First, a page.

Request for Separate Trial In California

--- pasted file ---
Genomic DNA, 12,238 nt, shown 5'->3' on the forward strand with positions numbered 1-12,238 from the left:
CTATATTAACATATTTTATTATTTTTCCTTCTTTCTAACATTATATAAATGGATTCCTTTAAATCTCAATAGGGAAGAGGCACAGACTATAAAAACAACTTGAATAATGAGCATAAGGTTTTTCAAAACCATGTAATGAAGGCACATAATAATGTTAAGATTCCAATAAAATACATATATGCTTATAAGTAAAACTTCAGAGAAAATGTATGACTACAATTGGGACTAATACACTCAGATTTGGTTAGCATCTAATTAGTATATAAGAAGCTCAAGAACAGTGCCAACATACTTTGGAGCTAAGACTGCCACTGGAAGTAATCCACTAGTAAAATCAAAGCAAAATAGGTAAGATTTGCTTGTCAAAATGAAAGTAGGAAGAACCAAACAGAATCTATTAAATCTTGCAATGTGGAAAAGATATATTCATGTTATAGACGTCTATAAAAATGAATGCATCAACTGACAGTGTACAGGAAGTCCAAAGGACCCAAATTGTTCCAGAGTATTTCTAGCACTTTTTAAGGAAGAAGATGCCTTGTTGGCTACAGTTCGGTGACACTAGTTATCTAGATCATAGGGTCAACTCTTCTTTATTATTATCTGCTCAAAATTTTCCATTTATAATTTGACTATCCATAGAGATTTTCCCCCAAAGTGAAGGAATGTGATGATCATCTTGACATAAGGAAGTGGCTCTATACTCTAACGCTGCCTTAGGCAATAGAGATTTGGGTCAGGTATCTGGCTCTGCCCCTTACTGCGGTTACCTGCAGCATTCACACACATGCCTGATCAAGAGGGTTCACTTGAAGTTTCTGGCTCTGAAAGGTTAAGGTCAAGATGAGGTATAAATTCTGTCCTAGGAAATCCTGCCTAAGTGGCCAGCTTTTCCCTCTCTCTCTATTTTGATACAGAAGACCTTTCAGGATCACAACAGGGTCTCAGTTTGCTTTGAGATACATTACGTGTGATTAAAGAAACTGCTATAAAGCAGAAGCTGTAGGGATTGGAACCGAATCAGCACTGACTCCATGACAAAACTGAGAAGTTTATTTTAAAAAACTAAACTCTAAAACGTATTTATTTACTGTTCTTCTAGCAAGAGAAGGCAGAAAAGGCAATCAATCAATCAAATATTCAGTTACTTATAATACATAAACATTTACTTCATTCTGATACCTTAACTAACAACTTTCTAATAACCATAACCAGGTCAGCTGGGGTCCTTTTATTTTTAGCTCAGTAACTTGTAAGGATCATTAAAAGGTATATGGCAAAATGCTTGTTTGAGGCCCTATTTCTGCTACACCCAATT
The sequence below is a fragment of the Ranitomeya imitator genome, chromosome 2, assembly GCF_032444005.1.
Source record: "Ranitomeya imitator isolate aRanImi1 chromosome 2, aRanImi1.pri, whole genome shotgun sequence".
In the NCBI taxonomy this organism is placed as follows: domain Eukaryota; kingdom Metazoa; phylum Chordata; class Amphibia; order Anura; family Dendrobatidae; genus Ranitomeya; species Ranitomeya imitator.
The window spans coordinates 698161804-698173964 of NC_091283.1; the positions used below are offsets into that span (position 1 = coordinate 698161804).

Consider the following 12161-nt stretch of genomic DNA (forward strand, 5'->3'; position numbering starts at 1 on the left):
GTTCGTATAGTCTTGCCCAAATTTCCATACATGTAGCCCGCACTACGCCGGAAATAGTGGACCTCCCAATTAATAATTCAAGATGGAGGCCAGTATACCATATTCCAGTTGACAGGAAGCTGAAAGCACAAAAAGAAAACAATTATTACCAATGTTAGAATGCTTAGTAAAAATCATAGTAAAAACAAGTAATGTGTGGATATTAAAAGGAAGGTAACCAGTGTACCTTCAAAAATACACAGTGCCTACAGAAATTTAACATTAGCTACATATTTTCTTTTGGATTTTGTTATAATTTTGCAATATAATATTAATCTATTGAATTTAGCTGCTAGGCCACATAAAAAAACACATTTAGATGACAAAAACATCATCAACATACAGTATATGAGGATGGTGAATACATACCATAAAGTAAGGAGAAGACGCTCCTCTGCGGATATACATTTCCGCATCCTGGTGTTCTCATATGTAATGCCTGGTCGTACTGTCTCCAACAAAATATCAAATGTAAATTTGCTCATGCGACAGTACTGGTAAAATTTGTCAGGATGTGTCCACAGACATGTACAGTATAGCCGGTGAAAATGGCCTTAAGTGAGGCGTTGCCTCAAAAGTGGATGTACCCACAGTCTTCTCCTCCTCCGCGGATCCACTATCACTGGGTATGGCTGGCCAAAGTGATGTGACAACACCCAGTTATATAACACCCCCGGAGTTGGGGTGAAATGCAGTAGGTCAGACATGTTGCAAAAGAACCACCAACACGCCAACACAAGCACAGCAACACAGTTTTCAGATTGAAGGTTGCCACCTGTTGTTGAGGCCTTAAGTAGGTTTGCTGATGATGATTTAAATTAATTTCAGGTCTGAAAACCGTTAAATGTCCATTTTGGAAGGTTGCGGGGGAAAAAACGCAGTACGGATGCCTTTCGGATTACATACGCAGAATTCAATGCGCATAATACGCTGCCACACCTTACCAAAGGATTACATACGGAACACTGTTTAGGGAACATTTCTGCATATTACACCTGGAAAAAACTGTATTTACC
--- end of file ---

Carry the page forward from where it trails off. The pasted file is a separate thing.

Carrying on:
In People v. Sandoval (1992) 4 Cal.4th 155, 172 to 173, 841 P.2d 862, the Supreme Court explained the factors a trial court should consider in deciding a request for separate trials: "'The determination of prejudice is necessarily dependent on the particular circumstances of each individual case, but certain criteria have emerged to provide guidance in ruling upon and reviewing a motion to sever trial.' Refusal to sever may be an abuse of discretion where: (1) evidence on the crimes to be jointly tried would not be cross-admissible in separate trials; (2) certain of the charges are unusually likely to inflame the jury against the defendant; (3) a 'weak' case has been joined with a 'strong' case, or with another 'weak' case, so that the 'spillover' effect of aggregate evidence on several charges might well alter the outcome of some or all of the charges; (4) any one of the charges carries the death penalty or joinder of them turns the matter into a capital case." Of the Sandoval criteria only the first - the lack of cross-admissibility - supports severance. However, cross-admissibility is not a necessary criterion for joinder. (See 954.1 "evidence concerning one offense . . . need not be admissible as to the other offense . . . before the jointly charged offenses may be tried together"; see Belton v. Superior Court (1993) 19 Cal.App.4th 1279, 1286 cross-admissibility no longer the primary factor for determining prejudice.)